Sometimes, and this really becomes a Royalist trademark because they were always having ammunition issues, you get three ranks to bunch together and fire all at once in a mass volley, and then charge in and fight it out with the sword or the butt end of a musket.
Moving up from the infantry, we then have the cavalry. Theoretically, there were two types of cavalry: heavy cavalry and light cavalry. Heavy cavalry wears armor, which is heavy. Light cavalry doesn’t, so they’re light, get it? But in the English Civil Wars, heavy cavalry is pretty much not a thing. Almost everyone is some variation of light cavalry, minimally armored and carrying pistols and swords. They were organized into troops, which is why cavalry men are often referred to as troopers, which had anywhere from 30 to 100 guys led by a captain and a field regiment was ideally composed of six of these troops.
Now, without any heavy cavalry around, battle tactics became confused. And this confusion is at the heart of why the Royalist cavalry is going to keep kicking the crap out of the Parliamentary cavalry at the beginning of the war. The traditional division of labor was for the heavy cavalry to lock knees and ride full speed into the enemy, trying to mow them over, and the light cavalry, armed with guns covering the flanks of this steamroller. But when the heavy cavalry didn’t show up for the English Civil War, the commanders on both sides had to adapt… or not.
The Parliamentary commanders kept sending out their cavalry to fight the way they had always fought: Ride around with their guns, trying to win a firefight. But when Prince Rupert, we’ll get to him in episode 5, showed up in Charles’s camp, he brought the latest continental military theories with him. And those theories said, who cares if the light cavalry isn’t fully armored? Riding full speed into the enemy is still super effective, so just keep doing it.
So the Royalist cavalry just kept doing it, blasting into their Parliamentary counterparts at full speed, waiting until the last possible moment to fire their pistols at point blank range. In the early campaigning, the Royalist cavalry was basically invincible because the Parliamentary cavalry just wasn’t prepared to deal with these kinds of shock tactics.
In between the infantry and the cavalry were the foot in each camp were the dragoons. Dragoons were basically mounted infantry. They lined up for battle mounted on horses, but their job was to ride off to some trouble spot or golden opportunity, dismount and then provide some timely additional firepower. In the early going, the dragoons were grouped together, but as the war progressed, they started being split up and deployed with cavalry units to provide ground cover for their permanently mounted comrades. Then, as the war kept going, the dragoons pretty much stopped dismounting altogether. Mostly because, as Stuart Reid points out in All the King’s Armies, once you got on horseback, you really didn’t want to get off again. Because you know who dies in battle? Infantrymen! You know who rides off and lives? Cavalrymen! So I would just assume stay on my horse, thank you very much.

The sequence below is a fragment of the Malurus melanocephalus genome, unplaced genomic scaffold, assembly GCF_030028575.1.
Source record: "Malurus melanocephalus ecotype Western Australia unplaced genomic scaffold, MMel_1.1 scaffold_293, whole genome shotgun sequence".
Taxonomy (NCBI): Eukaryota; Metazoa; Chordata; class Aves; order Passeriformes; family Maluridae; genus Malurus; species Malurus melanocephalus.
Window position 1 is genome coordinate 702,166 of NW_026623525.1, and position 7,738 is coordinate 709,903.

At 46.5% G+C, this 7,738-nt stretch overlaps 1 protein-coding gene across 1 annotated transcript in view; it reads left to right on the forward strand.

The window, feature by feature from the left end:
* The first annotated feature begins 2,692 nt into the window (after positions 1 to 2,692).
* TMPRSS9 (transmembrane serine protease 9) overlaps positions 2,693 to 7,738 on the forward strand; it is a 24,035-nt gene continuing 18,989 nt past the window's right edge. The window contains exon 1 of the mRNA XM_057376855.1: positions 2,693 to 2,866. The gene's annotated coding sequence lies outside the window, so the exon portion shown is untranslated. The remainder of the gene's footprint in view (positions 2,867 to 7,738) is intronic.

Finally, we come to the artillery. Artillery is not going to play a huge role in our story because it was rarely decisive out in the field. And since I am not going to get sidetracked by the many and prolonged sieges of the war where artillery did play a major role, there is no need to dwell on it too much. But just so you know, there were three types: Siege artillery, firing huge shot. The Canon Royal fired a 63 pound ball. These were used to batter medieval castle walls, sometimes over the course of years. The various mobile armies, meanwhile, carried the other two types: Heavy-fueled artillery and light-fueled artillery.
The heavy stuff fired shot up to 20 lbs, would be positioned prior to the battle and used to bombard the enemy before fighting commenced. The light artillery usually fired 4-6 pound shot and could be moved around during the battle. The one major role artillery does play is how damn heavy it all was and how crappy all the roads were. Moving the pieces around took a lot of men and a lot of horses and a lot of carts and it was slow going, a total drag on the rest of the army that limited everyone’s mobility for not much value once the fighting got started.
One field report noted that moving one 12-pound gun with 50 rounds and one brass mortar with 24 rounds required 67 horses and a whole host of gunners, fireworkers, conductors and workmen to keep everything running, to say nothing of the sentries who had to guard it all. So in the end, artillery was way more trouble than it was worth. But no one wanted to give it up because look how big those guns are!
So hopefully you now have a better idea of what everyone is doing once these battles get going. Pikemen will be jabbing away at each other trying to convince the generals that they’re actually fighting. Musketeers will be lined up blasting away at each other until they run out of ammo, whereupon they will start hitting each other over the head with their guns. The Royalist cavalry will be charging into the Parliamentary cavalry and then the Parliamentary cavalry will be riding off in disarray and the dragoons will be trying to convince their officers to let us stay on our horses, please! The artillery is stuck in a bog somewhere.
If you want even more detail, I recommend The Civil Wars of England by John Kenyon and All the King’s Armies by Stuart Reid, both of which focus exclusively on the military aspects of the war.
Ok, so with that out of the way, let’s get back to our regularly scheduled program.
Return to The English Revolution >>
Leave a Reply